Disaster can strike anytime and anywhere, just like the powerful magnitude 6.5 quake that rocked parts of Eastern Visayas and Northern Mindanao last Friday, July 7. Keeping in mind all those mandatory participation in earthquake drills (yep – been there, done that), the best and most handy protection from harm is preparedness.
With that, allow us to list 5 things you should do when an earthquake strikes:
1. Duck, Cover, Hold
Follow the duck (drop), cover, hold method once an earthquake strikes. This is not the time to take a selfie, or a snap. You know the online sphere would not have life-threatening ground shakes like the Earth. Seek cover in a sturdy table or desk and stay put. If possible, immediately exit the building while protecting your head with your arms. Stay away from glass windows, shelves, cabinets, and other heavy objects. In short, “Kapit lang, besh!”
2. Remain Calm
Panicking during an earthquake does more harm than good. Trust me. It’s like a contagious and toxic virus that can affect everyone in your proximity. If everyone exits the building in a calm and orderly fashion, no one will topple themselves (and cause the same to another screaming person wanting to get out).
3. Grab your 72-hour survival kit
This is where your disaster preparedness will come in handy. During or after the quake, and if the circumstance allows it, grab your 72-hour survival kit. This should be somewhere near your office desk, in your school locker, or in a storage bin near your house door. The kit should contain the following:
- Bottled water
- Ready-to-eat food
- First aid kit
- Emergency money
- Battery-operated radio
- Important documents
4. Carry out emergency plan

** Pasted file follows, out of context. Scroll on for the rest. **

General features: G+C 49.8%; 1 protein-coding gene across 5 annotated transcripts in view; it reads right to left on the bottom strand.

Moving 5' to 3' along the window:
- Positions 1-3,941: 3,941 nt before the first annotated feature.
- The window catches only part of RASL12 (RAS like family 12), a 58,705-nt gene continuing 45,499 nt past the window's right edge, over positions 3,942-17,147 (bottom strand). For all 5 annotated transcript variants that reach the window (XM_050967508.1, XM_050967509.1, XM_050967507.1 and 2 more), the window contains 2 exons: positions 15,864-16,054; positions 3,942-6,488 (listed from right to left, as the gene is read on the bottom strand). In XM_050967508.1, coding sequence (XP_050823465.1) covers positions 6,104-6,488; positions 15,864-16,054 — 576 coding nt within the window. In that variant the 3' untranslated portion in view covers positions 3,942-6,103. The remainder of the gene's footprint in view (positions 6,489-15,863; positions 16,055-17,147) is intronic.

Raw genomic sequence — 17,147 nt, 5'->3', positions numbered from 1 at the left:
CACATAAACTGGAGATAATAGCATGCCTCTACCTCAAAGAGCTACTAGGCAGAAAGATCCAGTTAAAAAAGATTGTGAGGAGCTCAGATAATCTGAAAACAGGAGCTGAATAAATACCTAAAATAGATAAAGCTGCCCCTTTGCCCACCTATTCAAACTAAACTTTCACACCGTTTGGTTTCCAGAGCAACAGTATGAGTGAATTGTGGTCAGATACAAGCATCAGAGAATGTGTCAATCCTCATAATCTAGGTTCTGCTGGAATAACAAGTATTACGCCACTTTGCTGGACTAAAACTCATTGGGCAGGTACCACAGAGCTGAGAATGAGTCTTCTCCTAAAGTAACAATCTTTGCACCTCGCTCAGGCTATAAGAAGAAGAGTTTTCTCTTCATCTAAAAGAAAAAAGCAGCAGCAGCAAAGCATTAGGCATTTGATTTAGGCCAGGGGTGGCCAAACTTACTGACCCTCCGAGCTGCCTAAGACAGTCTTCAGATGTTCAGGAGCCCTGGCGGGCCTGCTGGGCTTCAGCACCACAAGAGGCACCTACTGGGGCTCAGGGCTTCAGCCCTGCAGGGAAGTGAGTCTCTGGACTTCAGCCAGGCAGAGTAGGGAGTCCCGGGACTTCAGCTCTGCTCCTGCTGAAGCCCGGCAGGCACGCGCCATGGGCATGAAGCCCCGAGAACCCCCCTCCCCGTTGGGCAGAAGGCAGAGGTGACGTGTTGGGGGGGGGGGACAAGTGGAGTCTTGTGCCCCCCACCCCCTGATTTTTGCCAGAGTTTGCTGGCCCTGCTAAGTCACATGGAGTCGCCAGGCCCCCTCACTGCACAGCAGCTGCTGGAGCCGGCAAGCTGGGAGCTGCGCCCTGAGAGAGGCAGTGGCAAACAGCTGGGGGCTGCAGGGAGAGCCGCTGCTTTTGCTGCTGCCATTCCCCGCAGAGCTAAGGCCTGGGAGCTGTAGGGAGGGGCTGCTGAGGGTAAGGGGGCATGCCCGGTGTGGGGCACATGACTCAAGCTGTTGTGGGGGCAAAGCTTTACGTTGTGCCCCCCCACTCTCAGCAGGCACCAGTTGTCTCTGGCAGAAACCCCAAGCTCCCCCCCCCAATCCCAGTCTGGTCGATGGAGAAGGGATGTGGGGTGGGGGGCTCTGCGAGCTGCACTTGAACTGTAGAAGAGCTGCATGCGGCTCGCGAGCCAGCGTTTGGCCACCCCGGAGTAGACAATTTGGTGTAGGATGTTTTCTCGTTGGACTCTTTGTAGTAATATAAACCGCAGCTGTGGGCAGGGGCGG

This is you being extensively prepared and knowing exactly what to do when a disaster like an earthquake happens. Immediately go to the nearest evacuation area your workplace, school, or barangay designated for you. Stay away from trees, power lines, posts, and buildings. Always watch out for falling items and do not try to cross bridges or flyovers.
If you are on the road during the quake, stop the car and head to an open space. Stay away from slopes prone to landslide. If living near the ocean, however, wait for tsunami warnings and evacuate to higher ground. Expect that aftershocks can happen. (You’ve been warned.)
5. Check yourself and your surroundings
Once you have evacuated, check yourself and companions for any injury in need of medical attention. Look at any spill of toxic and flammable chemicals. Damaged water and electricity lines should also be noted. Continue listening to announcements and warnings via your battery-operated radio. If you have to evacuate from your home, leave a note at your door or gate saying where you are headed.
Are you prepared in case an earthquake strikes? Be a champion of disaster risk reduction!
Illustrations by Madel Crudo
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